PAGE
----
C4ISR applications must provide the right people with the right information within time constraints to be effective. Of course, this must be done in conjunction with denying and disrupting the same privileges for others. The speed of acquisition along with the validity of information is crucial for decision-making. Unless conclusions can be made in good time, they offer no value.
Dynamics and OPTEMPO can change quickly, while threats can escalate or travel even faster than the speed of information. Access in near real-time by those who can influence the outcome is essential, as the provision of information enables mission success. For these applications, information needs to be acquired, validated, protected, analysed, utilised and shared. However, this does not happen in isolation or in a sterile environment.
Commercial off-the-shelf (COTS) hardware does not typically perform or cope well in demanding environments. So to ensure the quality and reliability needed, a mix of military off-the-shelf (MOTS) and COTS hardware should be leveraged.
COTS hardware offers an advantage but it lacks durability. So a degree of optimisation to the device may be necessary, including the mounting of the apparatus within a protective enclosure. When it comes down to logistics, the equipment needs to be portable, durable and readily transportable. In the field, it also needs to be robust enough to survive environmental rigours.
Understanding the limitations of the COTS hardware in military environments is paramount, and knowing what can be done to maximise usage and prevent risk is just as crucial. Complications can arise from simple issues like the (unavoidable) use of commercial connectors for data and power, which may result in total loss of operation.
Providing reliable connectivity, compatible with the needs of the equipment within the limitations of the environment, helps ensure the continued integration of the entire system and sustains its interoperability. Use of common connector types, locking connectors and patching will maintain the infrastructure required so the local equipment arrives and remains operational, ultimately making it suitable for fast and effective deployment.
Additional areas to consider include provisioning for compulsory service and maintenance, as well the availability of standard form factor components. This supports the future-proofing of equipment and upgrades in line with technology refreshes, reducing the total cost of ownership and increasing operational life.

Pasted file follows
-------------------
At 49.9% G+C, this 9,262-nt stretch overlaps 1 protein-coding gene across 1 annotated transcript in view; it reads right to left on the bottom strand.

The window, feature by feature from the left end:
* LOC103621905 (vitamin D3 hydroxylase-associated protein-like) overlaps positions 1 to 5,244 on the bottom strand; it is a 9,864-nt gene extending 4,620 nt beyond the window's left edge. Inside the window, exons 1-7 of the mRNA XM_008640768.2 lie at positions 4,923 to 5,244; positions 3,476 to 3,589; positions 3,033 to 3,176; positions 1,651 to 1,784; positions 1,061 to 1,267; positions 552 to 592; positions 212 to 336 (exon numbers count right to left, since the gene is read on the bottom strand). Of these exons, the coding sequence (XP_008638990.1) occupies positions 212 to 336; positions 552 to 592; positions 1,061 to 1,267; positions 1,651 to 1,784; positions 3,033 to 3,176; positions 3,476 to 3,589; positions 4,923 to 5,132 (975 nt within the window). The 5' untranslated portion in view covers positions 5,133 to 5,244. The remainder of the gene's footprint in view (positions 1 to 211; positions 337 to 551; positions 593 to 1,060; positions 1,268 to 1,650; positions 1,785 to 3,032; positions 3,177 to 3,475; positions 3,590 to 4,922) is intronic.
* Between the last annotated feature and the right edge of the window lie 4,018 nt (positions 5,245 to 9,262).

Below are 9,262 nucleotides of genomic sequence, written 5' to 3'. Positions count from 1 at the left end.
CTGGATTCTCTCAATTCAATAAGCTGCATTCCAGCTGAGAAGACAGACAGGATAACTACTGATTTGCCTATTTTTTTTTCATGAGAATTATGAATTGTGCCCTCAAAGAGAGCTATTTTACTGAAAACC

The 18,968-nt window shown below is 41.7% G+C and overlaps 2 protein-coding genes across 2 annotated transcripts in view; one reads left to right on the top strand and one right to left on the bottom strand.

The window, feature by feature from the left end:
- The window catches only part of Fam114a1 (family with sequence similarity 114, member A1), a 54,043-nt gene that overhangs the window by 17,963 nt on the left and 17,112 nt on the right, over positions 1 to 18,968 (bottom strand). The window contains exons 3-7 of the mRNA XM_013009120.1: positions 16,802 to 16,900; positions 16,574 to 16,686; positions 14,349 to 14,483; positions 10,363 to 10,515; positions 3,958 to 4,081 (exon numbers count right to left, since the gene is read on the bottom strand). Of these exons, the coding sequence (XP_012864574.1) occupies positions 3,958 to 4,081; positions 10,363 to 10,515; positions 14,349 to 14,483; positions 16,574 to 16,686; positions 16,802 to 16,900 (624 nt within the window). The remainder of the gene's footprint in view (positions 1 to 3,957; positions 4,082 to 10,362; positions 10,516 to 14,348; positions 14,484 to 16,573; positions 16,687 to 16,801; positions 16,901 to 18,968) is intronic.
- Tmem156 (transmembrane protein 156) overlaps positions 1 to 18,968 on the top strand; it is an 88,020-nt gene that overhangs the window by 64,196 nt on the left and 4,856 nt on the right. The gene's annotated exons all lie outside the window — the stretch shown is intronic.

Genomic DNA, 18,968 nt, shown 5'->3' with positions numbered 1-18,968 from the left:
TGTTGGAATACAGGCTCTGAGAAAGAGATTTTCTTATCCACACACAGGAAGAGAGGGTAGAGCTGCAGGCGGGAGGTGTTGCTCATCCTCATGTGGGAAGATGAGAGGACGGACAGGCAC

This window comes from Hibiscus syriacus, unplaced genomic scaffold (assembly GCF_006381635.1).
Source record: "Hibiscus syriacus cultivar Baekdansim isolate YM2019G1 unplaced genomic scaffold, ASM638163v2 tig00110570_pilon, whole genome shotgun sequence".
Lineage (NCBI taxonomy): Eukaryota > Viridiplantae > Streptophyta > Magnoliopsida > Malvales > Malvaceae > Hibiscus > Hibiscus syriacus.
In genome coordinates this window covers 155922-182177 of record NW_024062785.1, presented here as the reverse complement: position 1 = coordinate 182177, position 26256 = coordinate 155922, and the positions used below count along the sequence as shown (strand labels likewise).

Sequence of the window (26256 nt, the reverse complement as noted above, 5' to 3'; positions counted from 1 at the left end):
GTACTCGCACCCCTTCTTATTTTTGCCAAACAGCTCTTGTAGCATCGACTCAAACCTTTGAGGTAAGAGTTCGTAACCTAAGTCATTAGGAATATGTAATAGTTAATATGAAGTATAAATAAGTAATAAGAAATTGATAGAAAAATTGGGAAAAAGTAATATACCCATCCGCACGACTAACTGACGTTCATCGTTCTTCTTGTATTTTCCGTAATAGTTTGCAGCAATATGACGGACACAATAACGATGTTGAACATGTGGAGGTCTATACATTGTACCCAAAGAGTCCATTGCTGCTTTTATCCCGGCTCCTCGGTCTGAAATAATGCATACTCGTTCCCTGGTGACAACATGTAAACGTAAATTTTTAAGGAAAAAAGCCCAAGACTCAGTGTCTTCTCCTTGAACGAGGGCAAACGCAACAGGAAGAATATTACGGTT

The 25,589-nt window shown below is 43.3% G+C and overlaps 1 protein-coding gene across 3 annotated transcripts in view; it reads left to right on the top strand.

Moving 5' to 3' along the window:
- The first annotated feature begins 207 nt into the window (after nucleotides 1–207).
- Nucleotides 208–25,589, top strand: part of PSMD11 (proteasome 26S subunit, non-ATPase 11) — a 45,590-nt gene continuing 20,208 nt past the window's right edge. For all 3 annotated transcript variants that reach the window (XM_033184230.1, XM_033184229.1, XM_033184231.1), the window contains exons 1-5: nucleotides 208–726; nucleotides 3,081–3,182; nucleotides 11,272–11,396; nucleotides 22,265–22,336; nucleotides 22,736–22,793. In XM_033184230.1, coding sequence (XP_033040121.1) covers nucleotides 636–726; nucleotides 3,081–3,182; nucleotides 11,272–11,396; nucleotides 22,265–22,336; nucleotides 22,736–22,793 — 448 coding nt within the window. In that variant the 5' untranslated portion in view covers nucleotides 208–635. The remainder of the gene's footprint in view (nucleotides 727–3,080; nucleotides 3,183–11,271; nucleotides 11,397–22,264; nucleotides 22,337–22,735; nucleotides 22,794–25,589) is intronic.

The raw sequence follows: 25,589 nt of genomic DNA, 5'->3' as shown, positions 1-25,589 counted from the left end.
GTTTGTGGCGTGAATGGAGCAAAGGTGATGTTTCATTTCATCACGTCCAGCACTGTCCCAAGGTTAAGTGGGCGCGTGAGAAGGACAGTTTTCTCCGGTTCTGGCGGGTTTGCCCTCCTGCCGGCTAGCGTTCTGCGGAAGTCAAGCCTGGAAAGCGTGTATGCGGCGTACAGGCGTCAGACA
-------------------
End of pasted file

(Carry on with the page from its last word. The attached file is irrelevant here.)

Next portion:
MTBF, FMEA and MTTR calculations and existing maintenance needs should also be taken into account, as static installations are not always accessible via side or rear access points. It is worth noting that most 19-inch rackmount equipment (in particular, networking and communication apparatus) is not designed with front access in mind.
Specific adaptation, or the provision of specialist mounting and cable management mechanisms, is often required to facilitate maintenance and repair methodologies.
Of course, this is only part of the battle in aiding the advantages in performance, cost and technological advancement available from COTS components. Subtle but crucial internal ruggedisations allow for the COTS equipment to deliver its potential in an environment it had never been intended for.
Although technology continues to advance rapidly, mechanical challenges still impact the ability to integrate commercial hardware into military applications. To use COTS hardware more effectively in more demanding environments, it is important to consider all eventualities.
Technical and mechanical expertise should be readily available to predict failure modes and develop solutions proportionate to the application needs. Only then can the blend of commercial and military components deliver its true potential.
Captec is exhibiting at DPRTE on 28 March 2019. Come and visit us at stand 105 to speak to our specialists about your defence computing requirements.